Digging Deeper with Literacy Connections

By Eve Pranis

After reading the article, "Garden Tales," consider some of these other opportunities for cultivating literacy within a plant and garden context.

* Inspire a bulb-growing project by reading the beautiful picture book A Flower Grows, by Ken Robbins, detailing the growth, development, and flowering of an amaryllis.

* Preliminary to garden planning, read The Maybe Garden, by Kimberly Burke-Weiner, then invite students to create fantastic visions for gardens they might like to grow.

* Read Growing Wild, by Constance Perenyi, which details how a tidy lawn, left untended, turned into a wild refuge for wildlife. Use the story to arouse students' interest in cultivating wildlife habitats.

* After reading A Midsummer Night's Dream or other book rich with flower references, invite your students to write stories that incorporate plant or flower images and similes.

* Use The Tenth Good Thing About Barney, by Judith Viorst, to set the stage for examining nutrient cycles and decomposition. It features a small boy delivering a funeral oration detailing good things about his cat who has died. The tenth? That he will nourish the flowers in the garden in which he is buried.

* Select a version of Jack and the Beanstalk to prompt a discussion of factors (other than magic) that contribute to plant growth. After generating a list of specific conditions students think will result in tall bean plants, challenge them to test some of their ideas. (See the activity "Magic Beans and Giant Plants" on page 41 of GrowLab: Activities for Growing Minds.)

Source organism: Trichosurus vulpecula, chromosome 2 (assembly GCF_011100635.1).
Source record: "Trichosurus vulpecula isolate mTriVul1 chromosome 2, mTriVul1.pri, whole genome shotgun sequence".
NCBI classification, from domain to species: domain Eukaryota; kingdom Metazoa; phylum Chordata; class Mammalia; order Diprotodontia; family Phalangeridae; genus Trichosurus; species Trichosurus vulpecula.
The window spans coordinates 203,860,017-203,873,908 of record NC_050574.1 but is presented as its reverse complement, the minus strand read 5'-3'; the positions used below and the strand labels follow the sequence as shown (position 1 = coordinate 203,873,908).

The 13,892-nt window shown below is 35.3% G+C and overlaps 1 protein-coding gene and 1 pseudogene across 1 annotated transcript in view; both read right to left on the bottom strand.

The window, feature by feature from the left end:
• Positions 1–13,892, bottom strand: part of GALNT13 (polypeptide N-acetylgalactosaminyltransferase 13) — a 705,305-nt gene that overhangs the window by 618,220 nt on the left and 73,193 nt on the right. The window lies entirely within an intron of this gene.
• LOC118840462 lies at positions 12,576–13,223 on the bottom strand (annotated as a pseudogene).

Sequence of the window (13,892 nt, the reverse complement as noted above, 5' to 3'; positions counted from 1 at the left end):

* Preface an investigation of the importance and role of plant roots by reading Jack and the Meanstalk, by Brian Wildsmith and Rebecca Wildsmith. It features a scientist who concocts a formula to make plants grow faster. When he uses it to nurture his bean seeds, a "meanstalk" grows into space. When a space monster crawls down the stalk, root-chewing animals saves the day by destroying the plant at its roots.

* Educator Penny Ueeck recommends using The Lotus Seed, by Sherry Garland, to prompt a discussion of the Vietnamese people and inspire student questions and long-term investigations about this important plant. What is a lotus seed? Why was this plant a symbol of hope and life? Will other seeds grow after being dormant for a long time? What kind of conditions are needed to germinate seeds?

* Have students uncover plant stories by becoming ethnobotanical interviewers. They can question parents, grandparents, and community elders about changes in foods eaten or plants grown over their lifetimes, plant or food folklore, or memories of plants used for celebrations, then share these stories through writings, drawings, and presentations.

* Explore wildflower folklore and the secrets behind their Latin and common names. Have students make creative guesses, then research to discover what the common and Latin names of wildflowers tell us about their structures, uses, or cultural/historical significance. Have students choose wildflowers and develop their own legends based on the names.

* Invite students to write descriptive paragraphs by thinking of plant-rich places they've been, then imagining and describing how they might look during different seasons of the year.

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